Things You Need to Know: Augusta Man Being Charged for City Center Bedbug Incident
Here are the things you need to know today......
Gov LePage is now says that he did tell lawmakers he was leaving on vacation earlier this week as a negotiating tactic during the budget crisis. According to WGME, there had been claims it was fake news but a voice mail was released that has him saying he was going on vacation.
The Augusta man who threw a cup of bedbugs onto a counter at City Center, has been charged with two misdemeanors. Centralmaine.com reports 74-year-old Charles Manning was charged with assault and obstruction of government administration. He's scheduled to appear in court Aug. 7.
From the Associated Press:
A Maine man's killing of a woman and their son has underscored Maine's long-standing problem of domestic violence, which is linked to about half of homicides. Democratic Attorney General Janet Mills said that last year, seven out of 16 homicide victims lost their lives following domestic violence. Police say 51-year-old Carroll Tuttle Jr., of Madison, killed 52-year-old Lori Hayden, and their son, 25-year-old Dustin Tuttle, at their home. He then killed a neighbor, 57-year-old Michael Spaulding, at his home a short distance away.Spaulding's son, also named Michael, told the Morning Sentinel that Spaulding was helping Hayden move away from Carroll. A neighbor says Carroll had a temper and was jealous. The shootings came to an end when Carroll was killed by police.
Gov LePage is lashing out at media reports he planned to leave the state during a budget impasse, and he suggested he makes up stories to mislead reporters. Republican Gov. Paul LePage criticized the news media for reporting that he planned to leave the state while state government is shut down. The news stories were based on LePage's comments to two Republican senators. His office described the reports as "fake news." LePage said Thursday: "I just love to sit in my office and make up ways so they'll write these stupid stories because they are just so stupid, it's awful." He also characterized the Maine media as "vile," ''inaccurate" and "useless." He says "the sooner the print press goes away, the better society will be."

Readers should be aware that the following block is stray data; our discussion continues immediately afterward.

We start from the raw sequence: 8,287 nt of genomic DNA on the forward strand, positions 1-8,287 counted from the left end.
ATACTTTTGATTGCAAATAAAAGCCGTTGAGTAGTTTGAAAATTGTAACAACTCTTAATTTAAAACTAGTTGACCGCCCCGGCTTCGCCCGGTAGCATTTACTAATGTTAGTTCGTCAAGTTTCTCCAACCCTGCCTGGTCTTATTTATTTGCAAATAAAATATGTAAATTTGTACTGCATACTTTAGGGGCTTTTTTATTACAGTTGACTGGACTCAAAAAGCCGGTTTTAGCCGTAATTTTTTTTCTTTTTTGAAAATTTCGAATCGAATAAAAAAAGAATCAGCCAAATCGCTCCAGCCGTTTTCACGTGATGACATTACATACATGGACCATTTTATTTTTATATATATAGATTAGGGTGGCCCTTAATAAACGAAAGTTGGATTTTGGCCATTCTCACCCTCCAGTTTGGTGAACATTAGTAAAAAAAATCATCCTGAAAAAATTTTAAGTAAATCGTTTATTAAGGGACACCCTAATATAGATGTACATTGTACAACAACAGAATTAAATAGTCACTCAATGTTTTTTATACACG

A professional runner from Kenya says he had to outrun two charging black bears while training in the woods in Maine. Moninda Marube says he went for a run early Wednesday on a nature trail near his home in Auburn and engaged in a stare-down with the bears. The Lewiston-Auburn Sun Journal reports he thought his only option was to run away so he sprinted to a nearby vacant house and got inside its screened porch and the bears chased him but then wandered off.
Maine's congressional delegation says the U.S. Department of Agriculture has approved up to $10 million to purchase surplus Maine blueberries. Wild blueberries are one of the most important crops in Maine, but the industry is struggling with a steep decline in prices to farmers. The congressional delegation says on Thursday that the USDA's purchase will hopefully help farmers by stabilizing prices.
Jay Leno's car now qualifies for the popular bumper sticker, "This Car Climbed Mt. Washington." But this was no ordinary car. A television crew filmed Leno's Stanley steam-powered car driving the auto road to the summit of New Hampshire's Mount Washington this week. He tells the Portland Press Herald that the idea was to recreate the first time a Stanley drove up the mountain in 1899. His show, "Jay Leno's Garage," follows the comedian as he travels around the country to find unique cars.
President Donald Trump is publicly criticizing Russia for what he calls destabilizing activities in Ukraine and elsewhere. But Trump stops short of condemning Moscow for meddling in the U.S. presidential election. Trump is now in Hamburg, Germany, for a Group of 20 summit that includes Russian President Vladimir Putin.
A military strike against North Korea appears to be one of the least likely options the U.S. would consider in response to the North's missile tests. Officials have said such a move would carry the risk of an all-out conflict. Pentagon chief Jim Mattis tells reporters that this week's test-launch of an intercontinental ballistic missile doesn't threaten the U.S. The defense secretary also says that the latest test doesn't bring the U.S. closer to war.
South Korea's president says he's willing to meet North Korean leader Kim Jong Un amid heightened regional animosities after the North's first test-launch of an intercontinental ballistic missile on Tuesday. President Moon Jae-in made the overture during a speech in Germany, where he is attending the Group of 20 summit.
A Canadian official says a former Guantanamo Bay prisoner who pleaded guilty to killing a U.S. soldier in Afghanistan has received a multimillion-dollar payment from Canada after a court ruling said his rights were abused. The official confirms that Omar Khadr has been given the money. A different official also familiar with the deal says it is for 10.5 million Canadian dollars (US$8 million).
A Somali man whose leg was blown off by a grenade says he feels unbelievably lucky to be among the last refugees allowed into the United States before stricter rules kick in as part of the Trump administration's travel ban. Ali Said (sy-EED') told The Associated Press on Thursday after arriving in San Diego that he and his family would have likely been denied entry to the United States under the new rules that require refugees have ties to a U.S. person or entity.